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Niger: WHO AFRO Outbreaks and Other Emergencies Week 15: 8 – 14 April 2017 (Data as reported by 17:00 14 April 2017)

26 April 2017 - 1:57pm
Source: World Health Organization Country: Benin, Burkina Faso, Chad, Ethiopia, Guinea, Kenya, Niger, Nigeria, Sierra Leone, Somalia, South Sudan, Togo, Uganda

Overview

This weekly bulletin focuses on selected public health emergencies occurring in the WHO African region. WHO AFRO is currently monitoring 41 events: two Grade 3, six Grade 2, two Grade 1, and 31 ungraded events.

This week, one new event has been reported: an outbreak of hepatitis E in Niger.

The bulletin also focuses on key ongoing events in the region, including the grade 3 humanitarian crisis in South Sudan as well as outbreaks of Lassa fever in 5 West African countries, measles in Guinea, acute watery diarrhoea/cholera in Ethiopia, and the food insecurity crisis in the Horn of Africa.
For each of these events, a brief description followed by public health measures implemented and an interpretation of the situation is provided.

A table is provided at the end of the bulletin with information on all public health events currently being monitored in the region.

Major challenges to be addressed include:

• Cross border spread of diseases and the need to build and maintain strong collaboration and corporation among State Parties, in line with provisions of the International Health Regulations (IHR 2005).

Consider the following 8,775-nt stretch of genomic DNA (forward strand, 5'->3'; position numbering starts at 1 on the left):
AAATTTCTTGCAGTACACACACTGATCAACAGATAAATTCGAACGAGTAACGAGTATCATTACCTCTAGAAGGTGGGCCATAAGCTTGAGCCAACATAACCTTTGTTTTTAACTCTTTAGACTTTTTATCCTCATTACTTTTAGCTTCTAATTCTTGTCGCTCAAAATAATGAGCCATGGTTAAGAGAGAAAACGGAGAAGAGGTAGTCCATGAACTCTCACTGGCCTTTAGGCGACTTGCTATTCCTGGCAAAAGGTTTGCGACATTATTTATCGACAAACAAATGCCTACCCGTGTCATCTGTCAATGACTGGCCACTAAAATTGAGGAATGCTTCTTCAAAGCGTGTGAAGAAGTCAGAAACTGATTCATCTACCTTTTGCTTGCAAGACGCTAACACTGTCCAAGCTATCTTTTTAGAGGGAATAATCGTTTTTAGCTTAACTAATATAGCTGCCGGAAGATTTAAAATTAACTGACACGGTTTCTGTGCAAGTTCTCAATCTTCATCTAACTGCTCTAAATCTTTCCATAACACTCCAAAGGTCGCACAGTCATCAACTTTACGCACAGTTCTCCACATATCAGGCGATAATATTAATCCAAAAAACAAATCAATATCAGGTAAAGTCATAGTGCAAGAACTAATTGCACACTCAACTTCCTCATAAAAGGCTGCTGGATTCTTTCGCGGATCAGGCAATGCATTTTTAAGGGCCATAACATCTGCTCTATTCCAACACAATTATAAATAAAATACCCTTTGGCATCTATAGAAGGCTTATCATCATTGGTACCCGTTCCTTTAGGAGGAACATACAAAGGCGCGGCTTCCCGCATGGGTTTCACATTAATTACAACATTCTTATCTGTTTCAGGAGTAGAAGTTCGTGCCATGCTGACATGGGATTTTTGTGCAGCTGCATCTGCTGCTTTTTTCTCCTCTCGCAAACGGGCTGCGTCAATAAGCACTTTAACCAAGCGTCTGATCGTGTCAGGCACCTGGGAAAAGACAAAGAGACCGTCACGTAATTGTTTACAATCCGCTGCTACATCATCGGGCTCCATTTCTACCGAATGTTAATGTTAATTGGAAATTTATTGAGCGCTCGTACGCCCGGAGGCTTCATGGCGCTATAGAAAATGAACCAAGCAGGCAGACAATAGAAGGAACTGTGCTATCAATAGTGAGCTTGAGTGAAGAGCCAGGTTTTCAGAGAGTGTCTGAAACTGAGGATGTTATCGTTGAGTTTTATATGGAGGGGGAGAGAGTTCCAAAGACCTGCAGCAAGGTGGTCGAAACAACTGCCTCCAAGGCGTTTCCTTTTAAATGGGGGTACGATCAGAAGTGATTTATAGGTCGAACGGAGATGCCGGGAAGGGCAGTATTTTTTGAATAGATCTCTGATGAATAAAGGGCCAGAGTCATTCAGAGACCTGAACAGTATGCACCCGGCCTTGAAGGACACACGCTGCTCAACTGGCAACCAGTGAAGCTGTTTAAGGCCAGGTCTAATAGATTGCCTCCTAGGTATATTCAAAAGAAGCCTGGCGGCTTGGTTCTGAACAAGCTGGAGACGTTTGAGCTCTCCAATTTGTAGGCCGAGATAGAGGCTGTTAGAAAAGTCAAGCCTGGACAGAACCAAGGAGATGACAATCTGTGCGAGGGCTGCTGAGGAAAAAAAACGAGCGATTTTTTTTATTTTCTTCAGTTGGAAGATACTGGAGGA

• Deliberate investment in preparedness activities in order to strengthen disease surveillance for early detection, verification and response to public health events; and minimize their impacts.

New event

Hepatitis E
Niger
72 Cases 17 Deaths
24% CFR

Event description

The Niger Ministry of Health notified WHO on 12 April 2017 of an outbreak of hepatitis E in Diffa region located in the east of the country. The outbreak emerged on 09 January 2017 when clinicians at the Centre Mere-Enfant de Diffa started admitting pregnant women with acute jaundice syndrome. The initial case-patients presented with headaches, vomiting, fever, conjunctivitis, pelvic pain, and memory loss. The initial differential diagnosis was yellow fever, however, hepatitis E was later considered in light of the preponderance of pregnant mothers to the disease and the ongoing outbreak of hepatitis E in neighbouring Chad.

According to the Regional Director of Public Health in Diffa, 72 cases of acute jaundice syndrome including 17 deaths (case fatality rate of 23.6%) were reported by 10 April 2017. All 17 deaths occurred among pregnant mothers. Over 70% (52/72) of the case-patients and 100% of the deaths were reported from the Centre Mere-Enfant de Diffa while 20 case-patients and zero death came from Diffa district health care.

On 11 April 2017, the WHO Country Office in Niger relayed laboratory results from the Institut Pasteur Dakar (IPD). The results indicated that 14 samples obtained from the initial cases of acute jaundice syndrome in Diffa tested negative for yellow fever virus while 4 samples tested positive for hepatitis E virus. These results led to the formal declaration of hepatitis E outbreak by the Ministry of Health on 12 April 2017.